1. If you weigh powder charges after throwing them with a manual powder dispenser, throw the charges first into a film canister and then use that to drop the powder into the measuring pan on your scale. The canister will catch every kernel of powder. If you throw charges directly into a weighing pan, powder can sometimes bounce out. Using the film canister will help keep spilled powder off your loading bench and floor.

2. Store extra sets of foam ear-plugs in the canister. You never want to be without ear protection. This editor has four film canisters filled with plugs. Two go in the range kit, one goes in the car’s glove compartment, and a second stays in a lock box I use to transport pistols. This way I never find myself at the range without ear protection.

3. Place your smaller cotton patches in film canisters, marked by caliber. If you use the water-tight Fuji-style canisters, you can even pre-soak the patches with solvent. You can have one canister for wet patches, another for dry patches. That saves time when you’re at the range, and avoids spillage. One caution–some solvents may react with plastic, so test this first before you put a solvent-filled canister in your range kit.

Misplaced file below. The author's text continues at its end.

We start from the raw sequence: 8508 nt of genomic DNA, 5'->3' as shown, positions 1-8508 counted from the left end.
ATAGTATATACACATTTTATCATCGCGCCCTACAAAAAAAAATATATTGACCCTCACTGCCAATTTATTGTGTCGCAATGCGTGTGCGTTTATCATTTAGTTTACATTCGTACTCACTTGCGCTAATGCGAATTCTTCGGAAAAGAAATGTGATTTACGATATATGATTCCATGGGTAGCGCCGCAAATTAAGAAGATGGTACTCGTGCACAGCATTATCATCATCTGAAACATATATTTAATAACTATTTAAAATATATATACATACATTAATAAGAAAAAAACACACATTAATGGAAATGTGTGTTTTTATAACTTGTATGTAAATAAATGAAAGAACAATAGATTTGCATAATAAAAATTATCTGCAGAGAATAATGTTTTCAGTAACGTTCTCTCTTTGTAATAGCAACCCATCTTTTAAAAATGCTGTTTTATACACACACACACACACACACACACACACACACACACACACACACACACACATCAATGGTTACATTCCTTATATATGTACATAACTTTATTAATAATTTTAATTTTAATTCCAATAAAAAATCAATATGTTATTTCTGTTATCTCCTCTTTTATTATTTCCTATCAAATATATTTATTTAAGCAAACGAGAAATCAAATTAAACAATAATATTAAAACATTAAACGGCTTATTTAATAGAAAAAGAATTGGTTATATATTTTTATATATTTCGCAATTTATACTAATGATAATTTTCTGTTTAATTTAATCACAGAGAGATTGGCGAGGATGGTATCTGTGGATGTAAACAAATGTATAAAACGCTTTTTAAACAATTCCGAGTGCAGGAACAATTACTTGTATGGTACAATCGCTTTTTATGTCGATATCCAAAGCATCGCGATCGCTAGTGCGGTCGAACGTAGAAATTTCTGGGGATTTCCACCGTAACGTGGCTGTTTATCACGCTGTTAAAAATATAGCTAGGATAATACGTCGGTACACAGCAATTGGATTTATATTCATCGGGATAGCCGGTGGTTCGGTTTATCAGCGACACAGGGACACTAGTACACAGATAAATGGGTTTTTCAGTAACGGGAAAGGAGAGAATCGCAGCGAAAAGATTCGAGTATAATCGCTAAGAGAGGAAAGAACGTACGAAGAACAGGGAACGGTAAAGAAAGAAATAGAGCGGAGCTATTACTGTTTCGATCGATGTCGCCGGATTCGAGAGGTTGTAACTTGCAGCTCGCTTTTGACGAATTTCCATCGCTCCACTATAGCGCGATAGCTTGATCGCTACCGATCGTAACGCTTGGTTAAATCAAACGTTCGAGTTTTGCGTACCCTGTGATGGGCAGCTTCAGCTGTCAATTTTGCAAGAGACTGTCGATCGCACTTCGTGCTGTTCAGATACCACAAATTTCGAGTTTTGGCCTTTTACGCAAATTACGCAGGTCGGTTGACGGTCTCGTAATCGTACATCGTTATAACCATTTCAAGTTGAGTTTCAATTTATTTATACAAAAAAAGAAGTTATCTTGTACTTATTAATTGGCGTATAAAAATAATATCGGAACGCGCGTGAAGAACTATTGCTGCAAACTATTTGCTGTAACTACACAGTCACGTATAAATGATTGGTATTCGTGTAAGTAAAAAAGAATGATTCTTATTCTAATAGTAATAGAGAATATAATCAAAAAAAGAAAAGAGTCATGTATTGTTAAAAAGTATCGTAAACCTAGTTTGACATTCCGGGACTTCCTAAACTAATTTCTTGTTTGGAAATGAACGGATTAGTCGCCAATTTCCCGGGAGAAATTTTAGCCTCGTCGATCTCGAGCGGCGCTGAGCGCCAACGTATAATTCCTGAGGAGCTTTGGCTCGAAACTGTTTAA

4. Use film canisters to hold your neck bushings, sorted by caliber. With a permanent marking pen, you can mark the side or top of the canister with the bushing sizes, or caliber.

5. Store your favorite Bolt Grease (for rifles) or anti-seize compound (good for pistol slide rails), in the canister. You don’t need to fill it all the way up — a little dab will do ya. We only recommend this with the snap-top Fuji canisters.

6. During transport, Protect your muzzle with canisters. When shipping a rifle or barrel, slip the film canister over the muzzle, then secure it with electrical tape. This will protect the precious crown of a match barrel from dings or damage.

There are countless other uses for 35mm film canisters. We invite readers to respond with their own tips on using these handy containers. If you don’t have some stashed in your workshop already, you can get empties for free at most film processing centers. The clear plastic Fuji canisters are the best — you can see what’s inside and the lids are watertight.

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November 25th, 2012

RAD Fast-Access Modular Gun Lockers from Caron Forensics